I’m excited to see what else Google adds to the increasingly amazing Classroom!

Thanks for reading :)


Use Remind Chat in Your Classroom

Remind (formerly Remind 101) has recently made some FANTASTIC updates to their already amazing program.

Remind Chat allows teachers and students to initiate safe, two-way text based conversations that are DOCUMENTED without showing either party’s phone number.

Remind Chat is wonderful for so many reasons, but the ability to communicate quickly and efficiently with students while I AM ABSENT from the classroom is by far the most amazing feature.

This year has been unique in that I have had to be out of my classroom much more than usual.

My oldest daughter started Pre-Kindergarten…I had to take the morning off to take her to her classroom, and also to recover from the fact that my first baby started school!!

I had an emergency root canal, which didn’t go well, and I had to miss half a day.

I got sick…more severe than my typical back to school cold.

I attended a conference.

My youngest daughter was sick and needed her mommy time.

Needless to say, it’s been quite crazy. However, without Remind Chat it is safe to say that my classroom, content, and communication with my students would have gone down the tubes.

My students know that I will respond to email as quickly as possible, especially when I’m out of the classroom. They’ve quickly figured out, though, that I’ll respond much quicker if they start a Remind Chat with me.

Many issues have been averted because of Remind Chat. Questions about the day’s activities, projects, due dates, group members, and once in a while…a reminder to ME to post the day’s task list on Google Classroom.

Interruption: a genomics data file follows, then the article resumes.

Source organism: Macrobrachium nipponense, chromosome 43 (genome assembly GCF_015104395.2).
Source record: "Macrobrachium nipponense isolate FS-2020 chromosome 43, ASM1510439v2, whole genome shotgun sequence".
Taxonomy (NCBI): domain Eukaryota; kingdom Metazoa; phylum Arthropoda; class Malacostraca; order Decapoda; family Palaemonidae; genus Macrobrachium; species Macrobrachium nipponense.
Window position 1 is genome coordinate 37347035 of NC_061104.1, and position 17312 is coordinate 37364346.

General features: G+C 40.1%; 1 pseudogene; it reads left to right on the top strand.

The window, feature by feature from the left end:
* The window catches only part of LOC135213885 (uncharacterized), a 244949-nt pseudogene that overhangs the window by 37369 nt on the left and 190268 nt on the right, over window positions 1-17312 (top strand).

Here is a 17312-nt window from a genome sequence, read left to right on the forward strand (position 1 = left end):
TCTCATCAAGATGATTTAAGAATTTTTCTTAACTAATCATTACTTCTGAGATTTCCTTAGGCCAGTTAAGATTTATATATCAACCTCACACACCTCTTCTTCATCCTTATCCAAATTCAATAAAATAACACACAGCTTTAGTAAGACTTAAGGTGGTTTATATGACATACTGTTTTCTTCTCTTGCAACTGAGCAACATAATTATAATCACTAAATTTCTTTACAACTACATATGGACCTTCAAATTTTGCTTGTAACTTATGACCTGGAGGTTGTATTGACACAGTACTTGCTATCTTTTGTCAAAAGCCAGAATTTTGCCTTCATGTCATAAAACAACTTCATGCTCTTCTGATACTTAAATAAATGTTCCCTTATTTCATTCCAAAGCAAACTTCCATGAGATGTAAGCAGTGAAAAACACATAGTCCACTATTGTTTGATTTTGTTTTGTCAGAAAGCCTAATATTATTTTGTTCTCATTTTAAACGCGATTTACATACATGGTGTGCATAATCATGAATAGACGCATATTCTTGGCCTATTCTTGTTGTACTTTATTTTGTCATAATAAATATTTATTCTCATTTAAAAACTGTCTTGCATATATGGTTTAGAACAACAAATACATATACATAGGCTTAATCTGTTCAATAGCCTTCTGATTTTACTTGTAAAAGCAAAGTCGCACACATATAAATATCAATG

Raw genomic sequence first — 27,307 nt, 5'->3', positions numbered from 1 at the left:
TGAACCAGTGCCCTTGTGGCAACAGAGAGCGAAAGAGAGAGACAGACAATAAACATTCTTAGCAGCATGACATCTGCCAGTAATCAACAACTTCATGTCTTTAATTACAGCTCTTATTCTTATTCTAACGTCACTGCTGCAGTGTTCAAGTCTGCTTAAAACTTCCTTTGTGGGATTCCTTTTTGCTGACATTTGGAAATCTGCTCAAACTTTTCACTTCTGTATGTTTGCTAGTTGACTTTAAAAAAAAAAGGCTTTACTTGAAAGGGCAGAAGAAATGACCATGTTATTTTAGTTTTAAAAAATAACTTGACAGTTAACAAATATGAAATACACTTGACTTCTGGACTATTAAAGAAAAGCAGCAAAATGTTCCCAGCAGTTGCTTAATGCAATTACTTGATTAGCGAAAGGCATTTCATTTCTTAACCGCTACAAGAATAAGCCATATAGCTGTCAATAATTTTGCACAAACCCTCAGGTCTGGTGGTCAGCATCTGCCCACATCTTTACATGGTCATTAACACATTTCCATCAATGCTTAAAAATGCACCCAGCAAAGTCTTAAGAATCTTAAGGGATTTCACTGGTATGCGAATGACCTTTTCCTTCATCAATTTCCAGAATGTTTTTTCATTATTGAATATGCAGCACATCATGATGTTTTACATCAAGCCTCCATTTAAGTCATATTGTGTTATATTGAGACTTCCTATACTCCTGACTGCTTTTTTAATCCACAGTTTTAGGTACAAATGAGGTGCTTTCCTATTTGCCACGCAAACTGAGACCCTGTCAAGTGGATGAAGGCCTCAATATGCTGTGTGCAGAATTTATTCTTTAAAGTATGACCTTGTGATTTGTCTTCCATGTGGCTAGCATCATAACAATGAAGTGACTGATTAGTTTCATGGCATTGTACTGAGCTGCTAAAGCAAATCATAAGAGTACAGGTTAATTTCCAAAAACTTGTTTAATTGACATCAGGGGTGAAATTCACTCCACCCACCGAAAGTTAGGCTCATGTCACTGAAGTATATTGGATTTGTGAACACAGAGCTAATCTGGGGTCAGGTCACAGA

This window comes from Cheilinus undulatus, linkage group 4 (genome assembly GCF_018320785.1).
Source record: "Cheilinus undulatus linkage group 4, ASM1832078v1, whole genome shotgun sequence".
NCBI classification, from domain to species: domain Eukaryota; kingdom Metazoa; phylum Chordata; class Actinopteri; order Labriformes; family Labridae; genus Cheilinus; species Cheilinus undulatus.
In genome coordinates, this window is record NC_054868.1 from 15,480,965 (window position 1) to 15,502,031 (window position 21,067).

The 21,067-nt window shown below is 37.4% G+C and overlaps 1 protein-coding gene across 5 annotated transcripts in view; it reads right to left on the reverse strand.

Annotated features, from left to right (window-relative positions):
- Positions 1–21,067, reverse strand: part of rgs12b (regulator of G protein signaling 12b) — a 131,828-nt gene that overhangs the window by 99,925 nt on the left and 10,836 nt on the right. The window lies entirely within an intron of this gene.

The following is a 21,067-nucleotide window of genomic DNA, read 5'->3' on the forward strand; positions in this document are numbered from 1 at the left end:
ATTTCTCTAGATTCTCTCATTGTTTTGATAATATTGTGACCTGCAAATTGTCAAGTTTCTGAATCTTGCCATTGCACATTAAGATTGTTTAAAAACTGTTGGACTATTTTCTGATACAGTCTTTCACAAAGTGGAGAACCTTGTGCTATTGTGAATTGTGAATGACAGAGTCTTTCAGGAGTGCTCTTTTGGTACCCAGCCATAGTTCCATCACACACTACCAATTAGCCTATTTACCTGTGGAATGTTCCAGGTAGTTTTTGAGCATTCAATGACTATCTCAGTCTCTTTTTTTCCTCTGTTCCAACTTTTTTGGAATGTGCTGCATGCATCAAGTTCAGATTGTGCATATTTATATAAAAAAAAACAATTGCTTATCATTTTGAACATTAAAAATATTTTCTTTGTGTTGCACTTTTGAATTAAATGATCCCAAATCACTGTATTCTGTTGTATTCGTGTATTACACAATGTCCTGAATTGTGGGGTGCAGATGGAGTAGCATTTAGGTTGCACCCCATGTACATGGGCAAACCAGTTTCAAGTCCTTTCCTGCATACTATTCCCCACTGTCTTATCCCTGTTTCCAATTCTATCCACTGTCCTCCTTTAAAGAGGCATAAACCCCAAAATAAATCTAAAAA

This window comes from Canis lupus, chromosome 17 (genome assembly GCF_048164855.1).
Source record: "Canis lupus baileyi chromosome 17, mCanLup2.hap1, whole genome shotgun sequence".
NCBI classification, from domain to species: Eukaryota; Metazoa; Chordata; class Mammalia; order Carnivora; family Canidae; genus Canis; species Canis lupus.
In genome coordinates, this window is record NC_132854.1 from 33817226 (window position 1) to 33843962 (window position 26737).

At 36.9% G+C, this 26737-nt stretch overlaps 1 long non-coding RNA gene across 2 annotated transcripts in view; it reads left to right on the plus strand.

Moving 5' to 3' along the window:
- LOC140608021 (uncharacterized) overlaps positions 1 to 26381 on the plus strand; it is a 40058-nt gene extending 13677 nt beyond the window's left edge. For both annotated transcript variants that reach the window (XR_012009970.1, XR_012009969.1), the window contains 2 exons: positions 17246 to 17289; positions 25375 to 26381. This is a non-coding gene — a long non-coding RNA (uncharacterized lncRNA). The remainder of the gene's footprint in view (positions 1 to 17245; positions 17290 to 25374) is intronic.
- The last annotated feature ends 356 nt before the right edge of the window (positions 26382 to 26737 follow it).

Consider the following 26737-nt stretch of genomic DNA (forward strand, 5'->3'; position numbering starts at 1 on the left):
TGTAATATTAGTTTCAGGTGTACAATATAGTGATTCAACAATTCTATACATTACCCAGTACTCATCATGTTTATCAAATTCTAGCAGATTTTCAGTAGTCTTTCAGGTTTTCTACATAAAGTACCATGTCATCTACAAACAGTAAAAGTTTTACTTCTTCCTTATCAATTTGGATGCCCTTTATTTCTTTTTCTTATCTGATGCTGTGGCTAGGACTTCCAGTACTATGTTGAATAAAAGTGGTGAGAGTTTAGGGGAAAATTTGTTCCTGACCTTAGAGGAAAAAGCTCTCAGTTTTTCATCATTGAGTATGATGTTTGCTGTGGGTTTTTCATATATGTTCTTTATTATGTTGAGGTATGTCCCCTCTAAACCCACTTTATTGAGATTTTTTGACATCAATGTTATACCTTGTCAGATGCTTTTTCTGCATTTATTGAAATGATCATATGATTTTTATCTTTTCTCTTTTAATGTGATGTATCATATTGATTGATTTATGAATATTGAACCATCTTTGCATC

Teachers never forget things, right? 😉

I have also been able to communicate directly with students who haven’t completed activities, who are struggling, or who are knocking activities out of the park. It has seriously been fantastic!

Teachers can set “office hours” during which students can expect a quick response, and can also limit who can initiate conversations in Remind Chat. If you are uncomfortable with students beginning a conversation, simply turn off that feature.


Remind has really tapped into a huge need in the classroom. Remind Chat allows teachers and students to communicate even outside the four walls of the classroom in a safe, secure, and efficient manner.

Give it a try! It’s free!

Thanks for reading :)

Google Forms for Everything!

As I indicated on Twitter earlier last week…I’m seriously going crazy with the sheer awesomeness that is Google Forms!

The possibilities are seriously endless!

I recently had a minor epiphany while creating a rubric for a project. I was naming columns and rows while setting up formulas, which is great. As I told you earlier in this post, I am NOT A GOOGLE SPREADSHEET GURU.

There had to be a better way.

I decided to launch myself into Google Forms, and transfer the criteria from a typical project rubric into that form. As students presented their project, I easily selected their performance level on a handy Google FormI. Voila! All of the student grades were easily added to a Spreadsheet. It. Is. Fantastic!

The success I had with this Form encouraged…

Self-Assessment Form

Getting to Know Your Students

Assignment Log Form

Group-Reflection Form

Research Form

Since I’m using a Google Form as a rubric, a question I’ve heard is “how are you going to send the students the completed rubric?”

Quick answer?

I’m not.

I’m using a Google Spreadsheet add-on…Yet Another Mail Merge…to send emails (from a draft in my gmail account) that include student performance they would typically view on a rubric.